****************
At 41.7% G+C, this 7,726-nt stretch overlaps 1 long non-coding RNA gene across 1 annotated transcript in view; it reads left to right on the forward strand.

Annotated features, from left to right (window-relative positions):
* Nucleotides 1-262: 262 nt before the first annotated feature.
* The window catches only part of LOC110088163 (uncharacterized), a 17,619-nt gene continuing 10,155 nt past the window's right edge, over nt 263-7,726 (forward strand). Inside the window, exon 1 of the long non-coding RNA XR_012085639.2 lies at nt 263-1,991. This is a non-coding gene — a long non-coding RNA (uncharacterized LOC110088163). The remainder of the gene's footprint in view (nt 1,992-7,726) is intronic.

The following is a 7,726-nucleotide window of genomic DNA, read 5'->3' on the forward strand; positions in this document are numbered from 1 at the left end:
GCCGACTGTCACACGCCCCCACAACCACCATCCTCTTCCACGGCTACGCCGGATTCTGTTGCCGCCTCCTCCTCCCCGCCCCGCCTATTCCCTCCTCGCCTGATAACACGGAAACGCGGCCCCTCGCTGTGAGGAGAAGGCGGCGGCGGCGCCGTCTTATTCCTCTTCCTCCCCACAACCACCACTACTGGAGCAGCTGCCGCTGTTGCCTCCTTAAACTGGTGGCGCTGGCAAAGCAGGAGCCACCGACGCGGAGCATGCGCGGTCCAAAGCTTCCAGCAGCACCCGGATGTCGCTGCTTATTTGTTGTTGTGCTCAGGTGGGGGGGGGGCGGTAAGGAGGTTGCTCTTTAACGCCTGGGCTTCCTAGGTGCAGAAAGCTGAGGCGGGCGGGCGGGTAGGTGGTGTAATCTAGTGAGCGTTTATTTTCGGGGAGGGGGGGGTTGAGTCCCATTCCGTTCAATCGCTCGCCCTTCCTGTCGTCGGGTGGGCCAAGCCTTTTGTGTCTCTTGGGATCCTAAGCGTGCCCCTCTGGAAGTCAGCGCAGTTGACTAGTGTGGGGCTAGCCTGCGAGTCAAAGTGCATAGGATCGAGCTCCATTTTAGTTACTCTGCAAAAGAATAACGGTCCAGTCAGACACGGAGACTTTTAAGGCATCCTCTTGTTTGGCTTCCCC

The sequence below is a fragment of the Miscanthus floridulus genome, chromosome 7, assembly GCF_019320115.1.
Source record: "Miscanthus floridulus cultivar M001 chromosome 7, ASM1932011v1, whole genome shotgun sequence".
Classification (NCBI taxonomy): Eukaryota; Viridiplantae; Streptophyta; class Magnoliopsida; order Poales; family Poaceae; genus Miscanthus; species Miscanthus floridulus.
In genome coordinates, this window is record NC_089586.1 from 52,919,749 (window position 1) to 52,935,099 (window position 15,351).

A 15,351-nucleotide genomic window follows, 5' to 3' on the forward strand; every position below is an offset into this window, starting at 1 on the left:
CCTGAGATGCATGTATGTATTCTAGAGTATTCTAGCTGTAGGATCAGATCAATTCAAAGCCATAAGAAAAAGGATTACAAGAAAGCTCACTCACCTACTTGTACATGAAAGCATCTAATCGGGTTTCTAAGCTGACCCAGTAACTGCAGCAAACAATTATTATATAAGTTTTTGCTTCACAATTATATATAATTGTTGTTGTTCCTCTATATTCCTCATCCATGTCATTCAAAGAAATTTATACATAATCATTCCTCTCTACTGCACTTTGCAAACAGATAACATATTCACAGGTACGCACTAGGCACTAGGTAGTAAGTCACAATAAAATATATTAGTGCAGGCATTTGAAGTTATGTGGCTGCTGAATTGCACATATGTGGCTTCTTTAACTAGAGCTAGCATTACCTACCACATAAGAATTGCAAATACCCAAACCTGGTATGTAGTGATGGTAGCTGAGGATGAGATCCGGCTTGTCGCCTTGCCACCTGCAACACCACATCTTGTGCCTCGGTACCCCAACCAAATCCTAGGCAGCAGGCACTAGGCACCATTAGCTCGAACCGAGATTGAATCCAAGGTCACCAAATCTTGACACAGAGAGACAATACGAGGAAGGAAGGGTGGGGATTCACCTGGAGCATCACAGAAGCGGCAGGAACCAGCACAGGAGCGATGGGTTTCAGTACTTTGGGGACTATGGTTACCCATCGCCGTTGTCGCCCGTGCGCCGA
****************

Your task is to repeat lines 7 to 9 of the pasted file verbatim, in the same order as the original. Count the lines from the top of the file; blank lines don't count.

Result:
The sequence below is a fragment of the Miscanthus floridulus genome, chromosome 7, assembly GCF_019320115.1.
Source record: "Miscanthus floridulus cultivar M001 chromosome 7, ASM1932011v1, whole genome shotgun sequence".
Classification (NCBI taxonomy): Eukaryota; Viridiplantae; Streptophyta; class Magnoliopsida; order Poales; family Poaceae; genus Miscanthus; species Miscanthus floridulus.